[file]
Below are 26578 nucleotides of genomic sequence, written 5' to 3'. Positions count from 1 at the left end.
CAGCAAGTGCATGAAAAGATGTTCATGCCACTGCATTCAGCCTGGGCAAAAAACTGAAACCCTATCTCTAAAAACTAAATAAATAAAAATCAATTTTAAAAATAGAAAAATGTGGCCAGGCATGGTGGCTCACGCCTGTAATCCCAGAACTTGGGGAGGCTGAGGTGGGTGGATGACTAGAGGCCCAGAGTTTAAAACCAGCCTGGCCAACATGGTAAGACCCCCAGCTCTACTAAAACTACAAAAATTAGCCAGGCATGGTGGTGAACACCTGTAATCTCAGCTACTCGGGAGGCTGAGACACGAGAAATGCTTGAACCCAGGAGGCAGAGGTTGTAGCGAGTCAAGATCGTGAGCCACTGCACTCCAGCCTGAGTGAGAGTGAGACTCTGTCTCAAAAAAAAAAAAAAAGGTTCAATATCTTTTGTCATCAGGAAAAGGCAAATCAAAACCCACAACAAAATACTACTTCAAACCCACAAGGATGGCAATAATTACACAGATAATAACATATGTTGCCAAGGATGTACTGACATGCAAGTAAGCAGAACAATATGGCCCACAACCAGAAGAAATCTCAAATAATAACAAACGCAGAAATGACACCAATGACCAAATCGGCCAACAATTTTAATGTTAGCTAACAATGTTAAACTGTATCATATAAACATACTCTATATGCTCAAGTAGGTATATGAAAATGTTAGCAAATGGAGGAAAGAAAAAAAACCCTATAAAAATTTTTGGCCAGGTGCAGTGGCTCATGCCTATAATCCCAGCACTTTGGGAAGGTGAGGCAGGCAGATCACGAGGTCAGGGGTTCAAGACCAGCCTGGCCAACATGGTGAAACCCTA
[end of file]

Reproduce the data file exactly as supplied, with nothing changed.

Below are 26578 nucleotides of genomic sequence, written 5' to 3'. Positions count from 1 at the left end.
CAGCAAGTGCATGAAAAGATGTTCATGCCACTGCATTCAGCCTGGGCAAAAAACTGAAACCCTATCTCTAAAAACTAAATAAATAAAAATCAATTTTAAAAATAGAAAAATGTGGCCAGGCATGGTGGCTCACGCCTGTAATCCCAGAACTTGGGGAGGCTGAGGTGGGTGGATGACTAGAGGCCCAGAGTTTAAAACCAGCCTGGCCAACATGGTAAGACCCCCAGCTCTACTAAAACTACAAAAATTAGCCAGGCATGGTGGTGAACACCTGTAATCTCAGCTACTCGGGAGGCTGAGACACGAGAAATGCTTGAACCCAGGAGGCAGAGGTTGTAGCGAGTCAAGATCGTGAGCCACTGCACTCCAGCCTGAGTGAGAGTGAGACTCTGTCTCAAAAAAAAAAAAAAAGGTTCAATATCTTTTGTCATCAGGAAAAGGCAAATCAAAACCCACAACAAAATACTACTTCAAACCCACAAGGATGGCAATAATTACACAGATAATAACATATGTTGCCAAGGATGTACTGACATGCAAGTAAGCAGAACAATATGGCCCACAACCAGAAGAAATCTCAAATAATAACAAACGCAGAAATGACACCAATGACCAAATCGGCCAACAATTTTAATGTTAGCTAACAATGTTAAACTGTATCATATAAACATACTCTATATGCTCAAGTAGGTATATGAAAATGTTAGCAAATGGAGGAAAGAAAAAAAACCCTATAAAAATTTTTGGCCAGGTGCAGTGGCTCATGCCTATAATCCCAGCACTTTGGGAAGGTGAGGCAGGCAGATCACGAGGTCAGGGGTTCAAGACCAGCCTGGCCAACATGGTGAAACCCTA